Webinar
Upcoming

In conversation with Guggenheim fellows 

Date:

July 23, 2024

Time:

1:00 PM ET

Registration

Are you a mid-career professional in Canada with a significant record of publication, exhibition or performance of your work? The Guggenheim Fellowships are open to self-nominations for writers, scholars, scientists, artists, playwrights, filmmakers, photographers, composers, and more! Unsure whether you should apply? Don’t count yourselves out!

Join us for a multidisciplinary panel session with Prof. Laura Marks, Prof. Elena Bennett and Prof. Kamari Clarke, as they share their experience applying for and receiving Guggenheim Fellowships.

In this one-hour panel session, we’ll discuss self-nominations, the application process, reference letters and receive some insider tips and tricks. There will also be a Q&A period to ask all your questions!

Learn more about the Guggenheim fellowships.

Event Speakers:

Laura Marks portrait

Laura Marks, Professor of Contemporary Arts at Simon Fraser University

I research media ecology, non-Western media histories, experimental cinema, Islamic philosophy, Arab cinema, aesthetics, and embodiment. My books are The Fold: From Your Body to the Cosmos (Duke, 2024), Hanan al-Cinema: Affections for the Moving Image (MIT, 2015), Enfoldment and Infinity: An Islamic Genealogy of New Media Art (MIT, 2010), Touch: Sensuous Theory and Multisensory Media (Minnesota, 2002), and The Skin of the Film: Intercultural Cinema, Embodiment, and the Senses (Duke, 2000). I lead research on the carbon footprint of streaming media and 2020 I founded the Small File Media Festival, which celebrates movies that stream at extremely low bitrate. With Azadeh Emadi I co-founded the Substantial Motion Research Network of artists and scholars working on non-Western approaches to media. I program experimental media art for venues around the world. A Fellow of the Royal Society of Canada, I teach in the School for the Contemporary Arts at Simon Fraser University in Vancouver.

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Kamari Clarke, Distinguished Professor at the Centre for Criminology & Sociolegal Studies and the Centre for Diaspora & Transnational Studies at the University of Toronto

Kamari Maxine Clarke is the Distinguished Professor of Transnational Justice and Sociolegal Studies at the University of Toronto. Over the past twenty-five years, Professor Clarke has conducted research on issues related to legal institutions, international legal domains, religious nationalism, and the politics of globalization and race. She has spent her career exploring theoretical questions of culture and power and, in the field of law and anthropology, detailing the relationship between new transnational formations and contemporary problems. She is the author of nine books and over fifty-five peer reviewed articles and book chapters, including her 2009 publication of Fictions of Justice: The International Criminal Court and the Challenge of Legal Pluralism in Sub-Saharan Africa (Cambridge University Press, 2009) and Affective Justice (with Duke University Press, 2019), which won the finalist prize for the American Anthropological Association’s 2020 Elliot P. Skinner Book Award for the Association for Africanist Anthropology and was the recipient of the 2019 Royal Anthropological Institute’s Amaury Talbot Book Prize. During her academic career she has held numerous fellowships, grants and awards, including multiple grant awards from the National Science Foundation and from The Social Sciences and the Humanities Research Council of Canada (SSHRCC), the Rockefeller Foundation, the Wenner-Gren Foundation for Anthropological Research and, very recently, the 2021 Guggenheim Prize for career excellence in Anthropology. She is currently working on a project examining the Problem of Absence-Presence in the Black Atlantic World and is interested in knowledge, method and transmission as ways to foreground an Otherwise approach to Black social life.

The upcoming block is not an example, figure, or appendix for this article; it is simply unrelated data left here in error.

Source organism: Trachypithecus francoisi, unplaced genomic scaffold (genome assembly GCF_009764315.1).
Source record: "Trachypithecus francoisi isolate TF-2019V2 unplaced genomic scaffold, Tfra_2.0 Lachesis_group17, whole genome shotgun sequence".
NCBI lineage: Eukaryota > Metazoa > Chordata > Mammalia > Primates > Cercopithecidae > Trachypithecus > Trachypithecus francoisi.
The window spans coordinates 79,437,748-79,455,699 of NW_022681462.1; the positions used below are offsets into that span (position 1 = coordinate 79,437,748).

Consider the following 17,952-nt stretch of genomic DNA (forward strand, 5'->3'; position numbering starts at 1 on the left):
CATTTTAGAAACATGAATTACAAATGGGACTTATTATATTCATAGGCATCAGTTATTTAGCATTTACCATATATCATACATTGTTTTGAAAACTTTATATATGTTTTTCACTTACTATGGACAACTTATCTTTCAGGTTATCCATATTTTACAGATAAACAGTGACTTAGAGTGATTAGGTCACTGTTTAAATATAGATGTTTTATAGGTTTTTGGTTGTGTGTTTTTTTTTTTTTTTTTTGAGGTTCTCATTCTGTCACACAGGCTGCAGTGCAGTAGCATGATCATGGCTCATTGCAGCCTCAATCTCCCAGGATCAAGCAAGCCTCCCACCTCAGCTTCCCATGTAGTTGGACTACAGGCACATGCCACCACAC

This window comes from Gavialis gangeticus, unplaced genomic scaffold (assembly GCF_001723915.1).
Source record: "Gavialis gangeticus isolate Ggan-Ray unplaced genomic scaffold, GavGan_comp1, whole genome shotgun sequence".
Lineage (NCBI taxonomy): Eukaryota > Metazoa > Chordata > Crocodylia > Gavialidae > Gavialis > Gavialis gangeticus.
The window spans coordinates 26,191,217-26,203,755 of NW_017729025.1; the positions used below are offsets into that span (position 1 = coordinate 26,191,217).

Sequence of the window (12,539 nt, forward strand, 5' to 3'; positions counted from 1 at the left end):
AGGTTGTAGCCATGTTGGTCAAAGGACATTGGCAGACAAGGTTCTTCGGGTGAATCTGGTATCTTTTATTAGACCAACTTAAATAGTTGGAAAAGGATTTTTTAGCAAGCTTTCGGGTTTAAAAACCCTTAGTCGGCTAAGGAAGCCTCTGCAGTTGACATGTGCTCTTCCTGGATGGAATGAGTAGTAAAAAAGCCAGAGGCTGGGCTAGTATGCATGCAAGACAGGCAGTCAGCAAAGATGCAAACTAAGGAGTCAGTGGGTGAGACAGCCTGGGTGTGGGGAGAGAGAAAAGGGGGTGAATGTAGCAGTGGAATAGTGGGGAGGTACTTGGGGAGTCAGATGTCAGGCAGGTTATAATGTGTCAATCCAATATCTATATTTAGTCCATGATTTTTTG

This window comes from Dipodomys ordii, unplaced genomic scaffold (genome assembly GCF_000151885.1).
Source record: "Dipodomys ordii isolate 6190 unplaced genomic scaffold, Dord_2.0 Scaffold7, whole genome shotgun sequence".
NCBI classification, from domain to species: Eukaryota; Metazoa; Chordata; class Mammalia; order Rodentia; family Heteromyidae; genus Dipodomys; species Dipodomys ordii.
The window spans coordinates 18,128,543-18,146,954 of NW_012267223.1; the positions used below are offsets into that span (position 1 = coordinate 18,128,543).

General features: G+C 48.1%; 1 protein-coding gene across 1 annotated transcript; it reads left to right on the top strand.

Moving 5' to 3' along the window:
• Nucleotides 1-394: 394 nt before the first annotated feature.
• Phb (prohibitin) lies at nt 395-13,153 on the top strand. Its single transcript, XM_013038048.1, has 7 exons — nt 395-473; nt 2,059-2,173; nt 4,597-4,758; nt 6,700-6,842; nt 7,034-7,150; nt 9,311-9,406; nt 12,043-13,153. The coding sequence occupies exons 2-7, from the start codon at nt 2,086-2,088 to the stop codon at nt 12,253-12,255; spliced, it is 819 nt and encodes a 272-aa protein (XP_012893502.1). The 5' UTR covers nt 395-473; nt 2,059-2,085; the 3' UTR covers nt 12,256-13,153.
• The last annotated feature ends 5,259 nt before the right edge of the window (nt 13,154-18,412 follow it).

Read more about Dr. Clarke’s Guggenheim Fellowship.

 

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headshot

Elena Bennett, Professor in Sustainability Science at McGill University

Dr. Elena Bennett is Professor and Canada Research Chair in Sustainability Science at McGill University. Her work focuses on the interactions among ecosystem services and how we can manage these interactions for multifunctional working landscapes, using a landscape ecology and systems ecology perspective. She was the leader of the Montérégie Connection project that worked with stakeholders to understand the role of landscape connectivity in the provision of a dozen ecosystem services and how those might change across a range of future scenarios. She is now leading ResNet, a 100+ person NSERC Strategic Network that builds on the Montérégie Connection to compare ecosystem service provision in six exemplar working landscapes across Canada. Her most recent work focuses on using radical transformative experiments in society as ‘seeds’ to improve storytelling and sense-making about how we might achieve a “good Anthropocene”. Dr. Bennett was a Leopold Leadership Fellow (2012). She won the Macdonald Campus Award for (Undergraduate) Teaching Excellence in 2012 the Carrie M. Derick Award for Excellence in Graduate Supervision in 2013, and the David Thomson Award for Graduate Supervision in 2022. She won a Guggenheim Fellowship to pursue interdisciplinary work on multifunctional agricultural landscapes of Canada in 2022. She is a Fellow of The Royal Society of Canada Scholars (2023) and a member of the US National Academy of Sciences (elected 2022).

Read more about Dr. Bennett’s Guggenheim Fellowship.

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